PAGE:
Perhaps more clearly than ever, the current crisis has demonstrated how important it is for the European Union to become a community where the members show solidarity for each other. Solidarity is an essential ideological and moral foundation for the free market and free movement because if an alliance with such an extensive and diverse membership fails to fully internalize the concept of joint responsibility and interdependence, it may soon turn into an exploitative organization marred by infighting.
The other key moral pillars of cooperation must be transparency and social justice, without which every egalitarian system runs the risk of falling into chaos and disarray. Consequently, the European Union has made several decisions in the past decades to achieve the above goals. Today it is beyond question that EU citizens must enjoy the same rights and bear the same responsibilities in each EU Member State. Similarly, no citizen can be discriminated against if they live in another EU Member State than their country of citizenship. That’s why it’s so important to focus on the legislation to prevent double taxation, for example.
However, while the situation is quite clear for individual citizens, whose activities are relatively tangible in one or the other Member State, such a regulation has been sorely missing in the case of multinational corporations, which have had various means at hand to evade taxes to this day.
Portugal’s EU Presidency proposed a European public country-by-country reporting directive, which aims to require multinationals with an annual consolidated turnover above €750 million to publish information on where they make profits and pay taxes. This could be a major step forward.
As it was reported in the press on 25 February, the economic ministers of the EU countries gave broad support to the proposal which had originally been submitted by the European Commission back in 2016. This will pave the way for the Council, the European Commission and the European Parliament to start trilateral talks on finalizing the directive. If everything goes according to plan, the regulation may be born before June. According to experts, if corporations are required to publish where they make profits and pay taxes, it will mean a serious pushback for tax evasion tricks.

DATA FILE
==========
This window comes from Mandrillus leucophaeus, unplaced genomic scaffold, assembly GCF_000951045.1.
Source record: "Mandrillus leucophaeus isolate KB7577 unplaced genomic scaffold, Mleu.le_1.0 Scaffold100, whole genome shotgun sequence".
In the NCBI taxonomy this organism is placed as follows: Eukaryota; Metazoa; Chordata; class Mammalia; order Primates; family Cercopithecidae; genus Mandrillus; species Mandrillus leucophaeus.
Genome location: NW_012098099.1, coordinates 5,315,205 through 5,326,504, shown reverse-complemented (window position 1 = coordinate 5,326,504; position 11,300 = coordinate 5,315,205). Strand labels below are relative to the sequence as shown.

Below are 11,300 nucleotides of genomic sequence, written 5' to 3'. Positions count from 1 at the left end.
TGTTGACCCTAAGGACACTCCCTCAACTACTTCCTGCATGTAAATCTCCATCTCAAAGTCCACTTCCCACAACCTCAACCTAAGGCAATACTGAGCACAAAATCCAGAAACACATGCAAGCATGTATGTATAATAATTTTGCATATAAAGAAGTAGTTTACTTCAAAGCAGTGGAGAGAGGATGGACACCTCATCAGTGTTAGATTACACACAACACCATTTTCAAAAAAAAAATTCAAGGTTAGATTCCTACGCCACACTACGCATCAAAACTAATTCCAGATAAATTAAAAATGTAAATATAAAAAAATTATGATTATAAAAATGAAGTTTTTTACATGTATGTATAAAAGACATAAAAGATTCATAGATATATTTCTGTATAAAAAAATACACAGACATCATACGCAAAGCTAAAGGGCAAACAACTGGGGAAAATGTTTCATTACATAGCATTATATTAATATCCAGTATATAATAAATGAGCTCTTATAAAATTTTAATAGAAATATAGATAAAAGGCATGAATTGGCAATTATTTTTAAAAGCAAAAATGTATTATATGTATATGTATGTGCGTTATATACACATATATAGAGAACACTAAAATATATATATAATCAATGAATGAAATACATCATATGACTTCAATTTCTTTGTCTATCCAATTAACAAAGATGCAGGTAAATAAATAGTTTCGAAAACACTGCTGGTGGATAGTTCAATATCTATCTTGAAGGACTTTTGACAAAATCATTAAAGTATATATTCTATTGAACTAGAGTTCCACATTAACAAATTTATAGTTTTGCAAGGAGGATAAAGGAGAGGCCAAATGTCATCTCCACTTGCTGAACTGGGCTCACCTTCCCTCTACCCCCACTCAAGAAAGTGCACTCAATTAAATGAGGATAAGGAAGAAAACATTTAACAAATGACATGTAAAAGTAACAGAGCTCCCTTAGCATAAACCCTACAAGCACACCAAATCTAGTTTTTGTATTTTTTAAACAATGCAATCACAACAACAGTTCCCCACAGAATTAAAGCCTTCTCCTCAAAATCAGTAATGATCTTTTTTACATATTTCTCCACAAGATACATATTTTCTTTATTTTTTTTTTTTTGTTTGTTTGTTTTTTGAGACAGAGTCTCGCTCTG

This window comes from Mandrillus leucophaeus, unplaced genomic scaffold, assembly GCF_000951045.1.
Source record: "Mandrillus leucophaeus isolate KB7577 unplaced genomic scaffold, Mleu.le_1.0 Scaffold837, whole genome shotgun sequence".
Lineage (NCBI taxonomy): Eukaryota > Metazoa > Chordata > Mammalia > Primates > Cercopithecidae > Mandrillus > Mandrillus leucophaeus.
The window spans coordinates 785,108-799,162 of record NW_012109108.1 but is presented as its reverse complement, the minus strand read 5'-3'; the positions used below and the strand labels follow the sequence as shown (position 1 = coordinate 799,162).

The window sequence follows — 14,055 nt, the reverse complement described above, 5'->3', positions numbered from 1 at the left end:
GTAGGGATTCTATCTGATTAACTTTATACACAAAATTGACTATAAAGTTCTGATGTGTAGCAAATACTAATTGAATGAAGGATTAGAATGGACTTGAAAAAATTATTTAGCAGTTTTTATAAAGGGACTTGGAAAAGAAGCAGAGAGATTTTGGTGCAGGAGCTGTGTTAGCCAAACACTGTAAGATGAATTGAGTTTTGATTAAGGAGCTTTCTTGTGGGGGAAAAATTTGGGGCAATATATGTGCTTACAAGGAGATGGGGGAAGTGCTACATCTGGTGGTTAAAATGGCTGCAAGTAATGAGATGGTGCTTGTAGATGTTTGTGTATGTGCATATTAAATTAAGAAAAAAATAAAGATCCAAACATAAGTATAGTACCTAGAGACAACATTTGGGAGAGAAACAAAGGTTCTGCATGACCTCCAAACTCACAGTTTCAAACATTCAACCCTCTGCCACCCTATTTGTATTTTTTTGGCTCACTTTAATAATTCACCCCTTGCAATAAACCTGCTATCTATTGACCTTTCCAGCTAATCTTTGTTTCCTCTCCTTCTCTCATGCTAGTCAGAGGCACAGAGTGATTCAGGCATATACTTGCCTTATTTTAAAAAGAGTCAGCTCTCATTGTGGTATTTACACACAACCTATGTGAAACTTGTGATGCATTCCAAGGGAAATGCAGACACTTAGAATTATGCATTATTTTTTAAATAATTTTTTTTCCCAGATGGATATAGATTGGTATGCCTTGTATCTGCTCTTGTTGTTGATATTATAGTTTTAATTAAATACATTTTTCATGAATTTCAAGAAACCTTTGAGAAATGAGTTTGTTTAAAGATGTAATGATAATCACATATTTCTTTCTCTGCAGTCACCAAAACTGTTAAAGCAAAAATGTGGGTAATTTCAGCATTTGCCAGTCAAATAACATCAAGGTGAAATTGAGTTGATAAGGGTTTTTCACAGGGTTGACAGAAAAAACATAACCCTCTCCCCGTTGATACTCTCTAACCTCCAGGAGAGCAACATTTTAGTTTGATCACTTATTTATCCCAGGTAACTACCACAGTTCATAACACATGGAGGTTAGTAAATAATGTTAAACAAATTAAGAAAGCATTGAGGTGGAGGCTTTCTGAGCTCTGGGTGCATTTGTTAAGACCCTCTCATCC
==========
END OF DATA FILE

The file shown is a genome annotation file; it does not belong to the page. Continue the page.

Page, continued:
Of course, there are some Member States that are not particularly fond of this idea.
The list of opposers and abstainers includes Germany, Ireland, Luxembourg, Malta, Sweden, the Czech Republic, Cyprus and Hungary. Their motives are mostly clear: as a large economic power, Germany is the home of many affected multinational companies which Berlin always strives to protect, while Ireland, Malta, Luxembourg or Cyprus enjoy the benefits of the current system as tax havens. On the other hand, if you want to understand why Hungary opposed the plan so vehemently even though the country suffers heavy losses due to corporate profit shifting practices despite its pro-multi tax system, you should look for the reasons in politics rather than the economy.
Although I understand the motives of the Member States benefiting from the system, as a MEP I still believe that solidarity and social justice are incompatible with the practices of certain multinational corporations which take advantage of particular Member States while they avoid paying their dues or try to minimize them.
I am convinced that a socially just Europe cannot be built upon trickery.
If we rightfully expect our citizens to pay their taxes on their income in the country where they earned it, and not in another one where there may be more favourable conditions, I believe we can expect the same from multinational corporations that generate profit in Europe.
Experts say there’s plenty of room for improvement since as many as nine out of ten multinational corporations might not fall under the scope of the new regulation. However, I still believe it’s an important first step and hope that the EU presidencies of other countries that are in a similar position to Portugal, along with many European politicians, will do their best to eliminate the practices that cause damage to the Member States.